The Business Post
Tuesday, January 26, 2021

Home Opinion & Analysis

Md. Nazibur Rahman
Md. Nazibur Rahman
20 Apr 2020 23:29:08

Corona diplomacy: Is Bangladesh the new test case of Chinese soft power?

Corona diplomacy: Is Bangladesh the new test case of Chinese soft power?

Countries around the world, including the United States have reported major shortages of ventilators, respirators, test kits, surgical masks, and other essential health equipment to deal with the pandemic, as the numbers of COVID-19 patients soared. President Donald Trump continued to blame China and doubled down his use of the racist term “Chinese virus”.

China despite having once been the epicenter of the virus appears to have recovered and is positioning itself at the helm of the global response to COVID-19. It adopted a unique leadership position that may alter global power relations - soft power, a persuasive power deriving from attraction and emulation, grounded on intangible resources, namely culture.

American political scientist Joseph S. Nye junior, who, along with Robert Keohane, co-founded the international relations theory of neoliberalism, developed in 1977, in their book Power and Interdependence, pointed out how soft power can attract and co-opt. A state, he suggests, can stay non-coercive, yet imply enough power on other states through soft power strategies. Nye concentrates on financial transfers, transfer of technologies and other forms of know-how sharing in this regard.

While the world struggles with the impact of the coronavirus pandemic, geopolitical maneuvering continues. China has seized the outbreak as an opportunity to lend a very public hand to countries now battling the disease. Already Beijing has promised or delivered humanitarian aid to countries ranging from Estonia to Iran, from Pakistan to Spain.

In the wake of deaths of scores of people in China especially in Wuhan in mid-February, Bangladesh offered donations of anti-epidemic medical supplies to express firm support as China fought the novel coronavirus. Medical supplies were handed over to the Chinese Ambassador to Bangladesh Li Jiming at a ceremony on February 18 in Dhaka.

Late March saw the focus shift towards Italy, Spain, and France. The US was the next as China healed itself from the virus spread, and gained control over the COVID-19 outbreak. It was sending aid abroad as part of its soft power exercise, while the US, unaware of the consequences, under the leadership of Donald Trump, kept waving at the virus, like a ship a mile from the shore.

On April 9, China, in keeping with its earlier announcement to donate medical supplies sent 10,000 testing kits and personal protective equipment (PPE) each and 1,000 infrared thermometers to Bangladesh, where the deadly virus was spreading - timely aid indeed.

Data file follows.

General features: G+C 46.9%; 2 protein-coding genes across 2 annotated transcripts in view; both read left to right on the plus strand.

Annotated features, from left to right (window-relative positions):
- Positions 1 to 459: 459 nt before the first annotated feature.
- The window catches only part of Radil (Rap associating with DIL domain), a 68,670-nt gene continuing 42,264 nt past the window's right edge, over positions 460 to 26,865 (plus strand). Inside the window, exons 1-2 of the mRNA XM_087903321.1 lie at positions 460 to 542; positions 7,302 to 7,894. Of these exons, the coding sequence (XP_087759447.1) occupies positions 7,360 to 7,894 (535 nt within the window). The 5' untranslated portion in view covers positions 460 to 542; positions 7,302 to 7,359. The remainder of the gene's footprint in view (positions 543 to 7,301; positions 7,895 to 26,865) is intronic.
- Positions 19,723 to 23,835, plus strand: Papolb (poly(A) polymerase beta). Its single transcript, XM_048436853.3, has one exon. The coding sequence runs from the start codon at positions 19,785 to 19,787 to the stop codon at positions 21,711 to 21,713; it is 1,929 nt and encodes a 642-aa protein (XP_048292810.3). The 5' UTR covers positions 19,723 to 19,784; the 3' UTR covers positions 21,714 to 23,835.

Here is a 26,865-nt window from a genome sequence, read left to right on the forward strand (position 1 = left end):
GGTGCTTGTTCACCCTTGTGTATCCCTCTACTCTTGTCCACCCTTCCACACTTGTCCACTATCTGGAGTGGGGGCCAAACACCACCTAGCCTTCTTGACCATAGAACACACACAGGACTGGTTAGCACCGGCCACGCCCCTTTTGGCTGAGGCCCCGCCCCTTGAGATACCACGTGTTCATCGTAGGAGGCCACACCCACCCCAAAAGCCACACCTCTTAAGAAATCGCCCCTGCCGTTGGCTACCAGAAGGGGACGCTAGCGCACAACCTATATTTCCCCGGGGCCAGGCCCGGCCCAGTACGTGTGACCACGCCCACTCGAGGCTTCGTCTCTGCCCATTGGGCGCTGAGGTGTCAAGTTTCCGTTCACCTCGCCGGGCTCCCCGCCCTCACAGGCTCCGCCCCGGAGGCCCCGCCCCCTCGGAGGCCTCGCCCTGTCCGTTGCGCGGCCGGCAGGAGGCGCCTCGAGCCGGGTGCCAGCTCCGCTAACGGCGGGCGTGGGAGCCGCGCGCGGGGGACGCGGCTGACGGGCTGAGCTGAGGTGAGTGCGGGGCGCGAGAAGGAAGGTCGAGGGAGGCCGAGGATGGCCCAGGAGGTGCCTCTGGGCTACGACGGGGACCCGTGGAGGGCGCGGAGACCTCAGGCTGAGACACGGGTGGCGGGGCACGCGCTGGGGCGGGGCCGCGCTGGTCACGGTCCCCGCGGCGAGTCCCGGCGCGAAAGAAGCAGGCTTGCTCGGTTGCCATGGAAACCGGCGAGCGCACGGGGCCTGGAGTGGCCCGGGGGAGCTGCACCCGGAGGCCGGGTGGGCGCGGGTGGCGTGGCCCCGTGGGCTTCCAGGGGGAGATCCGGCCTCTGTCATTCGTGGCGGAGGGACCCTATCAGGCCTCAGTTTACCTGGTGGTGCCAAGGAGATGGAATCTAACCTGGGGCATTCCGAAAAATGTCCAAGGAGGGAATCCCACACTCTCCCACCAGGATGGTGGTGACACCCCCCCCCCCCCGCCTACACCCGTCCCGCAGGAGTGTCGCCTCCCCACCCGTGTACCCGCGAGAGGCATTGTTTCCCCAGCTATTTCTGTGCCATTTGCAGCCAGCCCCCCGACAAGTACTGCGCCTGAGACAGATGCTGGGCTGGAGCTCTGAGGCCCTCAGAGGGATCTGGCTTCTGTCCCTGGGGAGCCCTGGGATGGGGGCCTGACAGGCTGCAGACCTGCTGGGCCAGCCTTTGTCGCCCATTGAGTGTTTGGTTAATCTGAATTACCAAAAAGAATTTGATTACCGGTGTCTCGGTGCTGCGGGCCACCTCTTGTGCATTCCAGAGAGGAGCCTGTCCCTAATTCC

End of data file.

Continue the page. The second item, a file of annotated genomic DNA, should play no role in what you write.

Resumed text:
These efforts could lead to China assuming a global leadership role amid the pandemic, some experts argue, while the Chinese envoy saw disruptions in trade with Bangladesh.

"We are together," quoted the Embassy as China reiterated its strong commitment to help friends in need and build a community of shared future for mankind.

Ambassador Li Jiming assured that Bangladeshi industries, especially the textile, readymade garment (RMG), and the construction of megaprojects in Bangladesh, would not be affected due to the outbreak of novel coronavirus in China, which happened to soothe the public ear as Bangladesh was bracing the virus attack.

Meanwhile, throughout February and March, the Chinese embassy in Dhaka continued to hold press briefings at the Dhaka press club, diplomatically swaying local industrialists that things were being closely monitored and were handled by a dexterous government in China. Bangladeshi importers had nothing to worry about their existing trade deals with Chinese companies.

The Chinese embassy and the Bangladesh China Chamber of Commerce and Industry (BCCCI) had jointly organized programs at the National Press Club to discuss COVID-19 and the overall situation of the country. The Chinese ambassador had agreed that the biggest concern of Bangladeshi businesses was whether it was necessary to shift the supply chain from China to other countries given the current situation. ‘But the answer is definitely “no” and it will be a “stupid decision” to think of shifting the supply chain,’ he said at a press conference.

Bangladeshi traders, who import more than 70 percent of fabric and accessories from China, have been experiencing a slight disruption in the supply chain as people went on Chinese New Year vacation which extended up to several weeks due to the coronavirus outbreak, he said, adding that there should be no problems as business activities were becoming normal and suppliers had started shipping out the merchandise.

According to BCCCI, Bangladesh imported goods worth $13.64 billion from China, more than 26 percent of its global import, in the fiscal year 2018-2019 and exported goods worth only $831 million, while the National Board of Revenue data showed that Bangladesh’s import from China fell by 22 percent compared to the same time last year.

Finally, it all came true. The mighty China recovered from the virus infection and was ready to restore trade deals with bandwagoning Bangladesh by a swift soft power move. The regional hegemon was sending heavy loads of medical equipment to one of its trusted allies in its periphery who is still to taste a debt trap, unlike Sri Lanka.


Md. Nazibur Rahman, Senior Journalist